Does the Bible Support or Dismantle Racism?

My friend and colleague at Northeastern Seminary, Esau McCaulley, recently (Wednesday, October 11, 2017) gave a talk for the Nickel City Forum, a monthly meeting of Anglicans, held in Buffalo, NY, to discuss complex issues of faith and life in today’s world.

I myself will be giving a talk for this same group on Thursday, February 8, 2018. My topic will be how best to read the Genesis 1 creation account in our current polarized religious culture.

Esau’s talk was entitled: “Does the Bible Support or Dismantle Racism?

He began his talk with a quotation from Fredrick Douglass (1818-1895), “an African-American social reformer, abolitionist, orator, writer, and statesman” (Wikipedia), who lived for a time in Rochester, NY.

Due to Douglass’s significance for Rochester, the University of Rochester hosts The Frederick Douglass Institute for African and African-American Studies.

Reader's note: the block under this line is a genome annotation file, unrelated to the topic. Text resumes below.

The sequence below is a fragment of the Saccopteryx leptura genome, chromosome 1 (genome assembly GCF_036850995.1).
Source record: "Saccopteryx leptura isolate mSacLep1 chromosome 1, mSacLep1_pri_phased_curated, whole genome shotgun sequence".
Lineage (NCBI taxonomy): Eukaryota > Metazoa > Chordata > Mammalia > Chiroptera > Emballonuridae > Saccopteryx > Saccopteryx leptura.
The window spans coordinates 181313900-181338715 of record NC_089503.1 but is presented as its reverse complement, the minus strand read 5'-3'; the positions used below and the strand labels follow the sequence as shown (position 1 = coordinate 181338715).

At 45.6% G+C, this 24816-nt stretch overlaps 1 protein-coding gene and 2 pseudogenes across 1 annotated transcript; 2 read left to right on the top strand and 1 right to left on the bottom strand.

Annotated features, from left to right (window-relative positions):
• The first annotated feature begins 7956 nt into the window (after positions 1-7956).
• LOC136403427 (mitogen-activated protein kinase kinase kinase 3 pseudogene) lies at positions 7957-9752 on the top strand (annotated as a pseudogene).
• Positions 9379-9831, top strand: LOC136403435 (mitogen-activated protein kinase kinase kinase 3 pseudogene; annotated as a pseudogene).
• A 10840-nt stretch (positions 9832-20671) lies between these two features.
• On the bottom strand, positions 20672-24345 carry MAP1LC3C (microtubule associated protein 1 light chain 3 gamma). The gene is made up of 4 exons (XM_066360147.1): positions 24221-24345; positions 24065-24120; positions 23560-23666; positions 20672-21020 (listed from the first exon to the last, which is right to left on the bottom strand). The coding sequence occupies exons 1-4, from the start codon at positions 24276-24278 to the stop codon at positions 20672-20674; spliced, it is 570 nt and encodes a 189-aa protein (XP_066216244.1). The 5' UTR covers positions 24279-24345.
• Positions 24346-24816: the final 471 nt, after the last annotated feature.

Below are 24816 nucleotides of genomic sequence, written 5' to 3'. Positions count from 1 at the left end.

Here is the quote, taken from Douglass’s 1845 autobiography, Narrative of the Life of Frederick Douglass, an American Slave.

“I have, in several instances, spoken in such a tone and manner, respecting religion, as may possibly lead those unacquainted with my religious views to suppose me an opponent of all religion. . . . What I have said respecting and against religion, I mean strictly to apply to the slaveholding religion of this land, and with no possible reference to Christianity proper; for, between the Christianity of this land, and the Christianity of Christ, I recognize the widest possible difference — so wide, that to receive the one as good, pure, and holy, is of necessity to reject the other as bad, corrupt, and wicked. To be the friend of the one, is of necessity to be the enemy of the other. I love the pure, peaceable, and impartial Christianity of Christ: I therefore hate the corrupt, slaveholding, women-whipping, cradle-plundering, partial and hypocritical Christianity of this land.”

You can read Esau’s timely analysis of how the Bible counters racism here.

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The Church as Witness and Protest: A Call to a Faithful Response to Charlottesville

My friend and colleague at Northeastern Seminary, Esau McCaulley, has posted a reflection (based on Romans 12) on the American church’s way forward after the upsurge of white supremacist violence in Charlottesville.

It is a powerful exhortation and well worth reading: The Church as Witness and Protest: A Call to a Faithful Response to Charlottesville